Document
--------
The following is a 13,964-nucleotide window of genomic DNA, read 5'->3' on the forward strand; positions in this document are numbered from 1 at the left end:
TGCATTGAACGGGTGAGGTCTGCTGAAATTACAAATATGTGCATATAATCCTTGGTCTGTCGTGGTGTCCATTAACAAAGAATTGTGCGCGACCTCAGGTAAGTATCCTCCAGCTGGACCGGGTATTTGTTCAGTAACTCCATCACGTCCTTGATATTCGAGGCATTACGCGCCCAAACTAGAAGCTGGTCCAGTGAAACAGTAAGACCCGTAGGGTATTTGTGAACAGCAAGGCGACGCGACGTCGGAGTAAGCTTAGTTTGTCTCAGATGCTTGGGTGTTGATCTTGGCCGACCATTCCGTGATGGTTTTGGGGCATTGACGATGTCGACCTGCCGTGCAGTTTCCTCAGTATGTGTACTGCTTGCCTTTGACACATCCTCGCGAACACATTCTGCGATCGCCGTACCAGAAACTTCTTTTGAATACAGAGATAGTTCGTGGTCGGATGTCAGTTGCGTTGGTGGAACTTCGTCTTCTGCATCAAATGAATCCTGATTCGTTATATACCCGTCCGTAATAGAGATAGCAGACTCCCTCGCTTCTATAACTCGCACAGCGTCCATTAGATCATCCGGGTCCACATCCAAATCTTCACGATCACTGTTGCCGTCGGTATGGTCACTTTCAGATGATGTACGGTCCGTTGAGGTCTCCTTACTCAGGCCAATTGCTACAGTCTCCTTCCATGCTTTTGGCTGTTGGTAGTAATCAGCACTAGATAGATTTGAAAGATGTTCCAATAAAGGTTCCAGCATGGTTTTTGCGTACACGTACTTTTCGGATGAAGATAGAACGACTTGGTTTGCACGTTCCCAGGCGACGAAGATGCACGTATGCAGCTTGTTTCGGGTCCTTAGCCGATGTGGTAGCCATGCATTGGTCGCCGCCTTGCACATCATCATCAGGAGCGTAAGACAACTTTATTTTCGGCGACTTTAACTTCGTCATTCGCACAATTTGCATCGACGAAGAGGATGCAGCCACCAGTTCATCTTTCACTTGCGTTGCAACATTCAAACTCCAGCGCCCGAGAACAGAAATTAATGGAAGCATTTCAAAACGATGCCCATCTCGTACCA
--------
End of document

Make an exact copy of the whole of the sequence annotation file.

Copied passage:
The following is a 13,964-nucleotide window of genomic DNA, read 5'->3' on the forward strand; positions in this document are numbered from 1 at the left end:
TGCATTGAACGGGTGAGGTCTGCTGAAATTACAAATATGTGCATATAATCCTTGGTCTGTCGTGGTGTCCATTAACAAAGAATTGTGCGCGACCTCAGGTAAGTATCCTCCAGCTGGACCGGGTATTTGTTCAGTAACTCCATCACGTCCTTGATATTCGAGGCATTACGCGCCCAAACTAGAAGCTGGTCCAGTGAAACAGTAAGACCCGTAGGGTATTTGTGAACAGCAAGGCGACGCGACGTCGGAGTAAGCTTAGTTTGTCTCAGATGCTTGGGTGTTGATCTTGGCCGACCATTCCGTGATGGTTTTGGGGCATTGACGATGTCGACCTGCCGTGCAGTTTCCTCAGTATGTGTACTGCTTGCCTTTGACACATCCTCGCGAACACATTCTGCGATCGCCGTACCAGAAACTTCTTTTGAATACAGAGATAGTTCGTGGTCGGATGTCAGTTGCGTTGGTGGAACTTCGTCTTCTGCATCAAATGAATCCTGATTCGTTATATACCCGTCCGTAATAGAGATAGCAGACTCCCTCGCTTCTATAACTCGCACAGCGTCCATTAGATCATCCGGGTCCACATCCAAATCTTCACGATCACTGTTGCCGTCGGTATGGTCACTTTCAGATGATGTACGGTCCGTTGAGGTCTCCTTACTCAGGCCAATTGCTACAGTCTCCTTCCATGCTTTTGGCTGTTGGTAGTAATCAGCACTAGATAGATTTGAAAGATGTTCCAATAAAGGTTCCAGCATGGTTTTTGCGTACACGTACTTTTCGGATGAAGATAGAACGACTTGGTTTGCACGTTCCCAGGCGACGAAGATGCACGTATGCAGCTTGTTTCGGGTCCTTAGCCGATGTGGTAGCCATGCATTGGTCGCCGCCTTGCACATCATCATCAGGAGCGTAAGACAACTTTATTTTCGGCGACTTTAACTTCGTCATTCGCACAATTTGCATCGACGAAGAGGATGCAGCCACCAGTTCATCTTTCACTTGCGTTGCAACATTCAAACTCCAGCGCCCGAGAACAGAAATTAATGGAAGCATTTCAAAACGATGCCCATCTCGTACCA